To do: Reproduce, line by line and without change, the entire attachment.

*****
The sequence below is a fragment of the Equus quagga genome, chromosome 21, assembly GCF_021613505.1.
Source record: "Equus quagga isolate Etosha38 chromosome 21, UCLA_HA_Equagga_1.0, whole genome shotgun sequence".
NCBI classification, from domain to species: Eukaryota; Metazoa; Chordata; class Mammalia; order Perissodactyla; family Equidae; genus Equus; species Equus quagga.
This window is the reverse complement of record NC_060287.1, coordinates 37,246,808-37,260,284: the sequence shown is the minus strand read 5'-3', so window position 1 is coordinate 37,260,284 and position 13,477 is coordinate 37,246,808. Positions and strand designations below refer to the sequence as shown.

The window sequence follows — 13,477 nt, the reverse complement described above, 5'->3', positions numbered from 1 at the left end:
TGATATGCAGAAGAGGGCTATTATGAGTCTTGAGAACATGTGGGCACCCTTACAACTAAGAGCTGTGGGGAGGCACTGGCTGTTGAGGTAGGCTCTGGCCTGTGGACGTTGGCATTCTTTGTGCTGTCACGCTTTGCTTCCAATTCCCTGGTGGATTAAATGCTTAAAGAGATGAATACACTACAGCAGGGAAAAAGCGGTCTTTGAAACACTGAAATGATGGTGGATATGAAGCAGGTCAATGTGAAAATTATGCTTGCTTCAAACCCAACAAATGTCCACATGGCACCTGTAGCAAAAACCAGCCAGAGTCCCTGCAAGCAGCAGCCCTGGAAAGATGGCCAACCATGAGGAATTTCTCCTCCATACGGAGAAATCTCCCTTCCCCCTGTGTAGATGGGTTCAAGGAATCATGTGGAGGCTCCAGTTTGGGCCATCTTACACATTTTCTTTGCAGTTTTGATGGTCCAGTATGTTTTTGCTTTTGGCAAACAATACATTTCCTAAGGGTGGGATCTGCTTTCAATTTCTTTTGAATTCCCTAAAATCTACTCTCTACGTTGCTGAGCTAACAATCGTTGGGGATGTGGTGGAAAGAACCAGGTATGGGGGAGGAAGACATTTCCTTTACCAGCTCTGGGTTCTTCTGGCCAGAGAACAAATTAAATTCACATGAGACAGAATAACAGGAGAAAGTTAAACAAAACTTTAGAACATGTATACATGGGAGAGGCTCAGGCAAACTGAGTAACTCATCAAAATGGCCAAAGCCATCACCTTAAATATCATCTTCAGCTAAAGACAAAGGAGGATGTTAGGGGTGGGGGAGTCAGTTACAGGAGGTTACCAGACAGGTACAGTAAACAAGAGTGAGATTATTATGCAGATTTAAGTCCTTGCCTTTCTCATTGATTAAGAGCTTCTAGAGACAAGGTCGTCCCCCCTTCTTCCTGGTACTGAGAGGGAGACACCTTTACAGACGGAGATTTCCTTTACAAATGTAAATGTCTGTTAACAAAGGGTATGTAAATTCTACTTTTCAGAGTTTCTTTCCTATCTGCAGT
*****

The sequence below is a fragment of the Equus quagga genome, chromosome 21, assembly GCF_021613505.1.
Source record: "Equus quagga isolate Etosha38 chromosome 21, UCLA_HA_Equagga_1.0, whole genome shotgun sequence".
NCBI classification, from domain to species: Eukaryota; Metazoa; Chordata; class Mammalia; order Perissodactyla; family Equidae; genus Equus; species Equus quagga.
This window is the reverse complement of record NC_060287.1, coordinates 37,246,808-37,260,284: the sequence shown is the minus strand read 5'-3', so window position 1 is coordinate 37,260,284 and position 13,477 is coordinate 37,246,808. Positions and strand designations below refer to the sequence as shown.

The window sequence follows — 13,477 nt, the reverse complement described above, 5'->3', positions numbered from 1 at the left end:
TGATATGCAGAAGAGGGCTATTATGAGTCTTGAGAACATGTGGGCACCCTTACAACTAAGAGCTGTGGGGAGGCACTGGCTGTTGAGGTAGGCTCTGGCCTGTGGACGTTGGCATTCTTTGTGCTGTCACGCTTTGCTTCCAATTCCCTGGTGGATTAAATGCTTAAAGAGATGAATACACTACAGCAGGGAAAAAGCGGTCTTTGAAACACTGAAATGATGGTGGATATGAAGCAGGTCAATGTGAAAATTATGCTTGCTTCAAACCCAACAAATGTCCACATGGCACCTGTAGCAAAAACCAGCCAGAGTCCCTGCAAGCAGCAGCCCTGGAAAGATGGCCAACCATGAGGAATTTCTCCTCCATACGGAGAAATCTCCCTTCCCCCTGTGTAGATGGGTTCAAGGAATCATGTGGAGGCTCCAGTTTGGGCCATCTTACACATTTTCTTTGCAGTTTTGATGGTCCAGTATGTTTTTGCTTTTGGCAAACAATACATTTCCTAAGGGTGGGATCTGCTTTCAATTTCTTTTGAATTCCCTAAAATCTACTCTCTACGTTGCTGAGCTAACAATCGTTGGGGATGTGGTGGAAAGAACCAGGTATGGGGGAGGAAGACATTTCCTTTACCAGCTCTGGGTTCTTCTGGCCAGAGAACAAATTAAATTCACATGAGACAGAATAACAGGAGAAAGTTAAACAAAACTTTAGAACATGTATACATGGGAGAGGCTCAGGCAAACTGAGTAACTCATCAAAATGGCCAAAGCCATCACCTTAAATATCATCTTCAGCTAAAGACAAAGGAGGATGTTAGGGGTGGGGGAGTCAGTTACAGGAGGTTACCAGACAGGTACAGTAAACAAGAGTGAGATTATTATGCAGATTTAAGTCCTTGCCTTTCTCATTGATTAAGAGCTTCTAGAGACAAGGTCGTCCCCCCTTCTTCCTGGTACTGAGAGGGAGACACCTTTACAGACGGAGATTTCCTTTACAAATGTAAATGTCTGTTAACAAAGGGTATGTAAATTCTACTTTTCAGAGTTTCTTTCCTATCTGCAGT